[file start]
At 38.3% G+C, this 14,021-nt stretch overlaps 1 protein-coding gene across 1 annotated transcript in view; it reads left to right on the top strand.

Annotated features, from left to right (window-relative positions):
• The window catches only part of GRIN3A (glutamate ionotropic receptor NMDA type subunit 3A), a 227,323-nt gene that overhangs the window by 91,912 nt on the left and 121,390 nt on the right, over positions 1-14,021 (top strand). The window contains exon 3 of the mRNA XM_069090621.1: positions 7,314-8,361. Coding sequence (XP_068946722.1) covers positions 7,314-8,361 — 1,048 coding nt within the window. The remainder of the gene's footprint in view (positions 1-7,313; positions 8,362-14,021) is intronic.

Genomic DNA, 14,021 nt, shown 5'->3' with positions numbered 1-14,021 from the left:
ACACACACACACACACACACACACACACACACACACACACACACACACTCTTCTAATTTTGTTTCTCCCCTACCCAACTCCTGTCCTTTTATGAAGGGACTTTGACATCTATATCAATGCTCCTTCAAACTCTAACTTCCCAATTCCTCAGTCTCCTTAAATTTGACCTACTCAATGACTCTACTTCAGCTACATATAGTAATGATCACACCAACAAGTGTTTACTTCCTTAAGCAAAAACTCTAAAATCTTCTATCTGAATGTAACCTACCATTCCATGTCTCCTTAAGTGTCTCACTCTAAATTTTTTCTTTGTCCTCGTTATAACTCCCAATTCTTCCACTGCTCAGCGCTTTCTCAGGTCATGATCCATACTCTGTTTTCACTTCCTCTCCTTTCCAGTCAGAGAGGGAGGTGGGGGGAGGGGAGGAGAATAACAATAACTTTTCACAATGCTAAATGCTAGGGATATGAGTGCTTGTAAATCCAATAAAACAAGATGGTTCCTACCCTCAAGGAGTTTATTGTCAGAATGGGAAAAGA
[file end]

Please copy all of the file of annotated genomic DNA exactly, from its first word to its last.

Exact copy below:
At 38.3% G+C, this 14,021-nt stretch overlaps 1 protein-coding gene across 1 annotated transcript in view; it reads left to right on the top strand.

Annotated features, from left to right (window-relative positions):
• The window catches only part of GRIN3A (glutamate ionotropic receptor NMDA type subunit 3A), a 227,323-nt gene that overhangs the window by 91,912 nt on the left and 121,390 nt on the right, over positions 1-14,021 (top strand). The window contains exon 3 of the mRNA XM_069090621.1: positions 7,314-8,361. Coding sequence (XP_068946722.1) covers positions 7,314-8,361 — 1,048 coding nt within the window. The remainder of the gene's footprint in view (positions 1-7,313; positions 8,362-14,021) is intronic.

Genomic DNA, 14,021 nt, shown 5'->3' with positions numbered 1-14,021 from the left:
ACACACACACACACACACACACACACACACACACACACACACACACACTCTTCTAATTTTGTTTCTCCCCTACCCAACTCCTGTCCTTTTATGAAGGGACTTTGACATCTATATCAATGCTCCTTCAAACTCTAACTTCCCAATTCCTCAGTCTCCTTAAATTTGACCTACTCAATGACTCTACTTCAGCTACATATAGTAATGATCACACCAACAAGTGTTTACTTCCTTAAGCAAAAACTCTAAAATCTTCTATCTGAATGTAACCTACCATTCCATGTCTCCTTAAGTGTCTCACTCTAAATTTTTTCTTTGTCCTCGTTATAACTCCCAATTCTTCCACTGCTCAGCGCTTTCTCAGGTCATGATCCATACTCTGTTTTCACTTCCTCTCCTTTCCAGTCAGAGAGGGAGGTGGGGGGAGGGGAGGAGAATAACAATAACTTTTCACAATGCTAAATGCTAGGGATATGAGTGCTTGTAAATCCAATAAAACAAGATGGTTCCTACCCTCAAGGAGTTTATTGTCAGAATGGGAAAAGA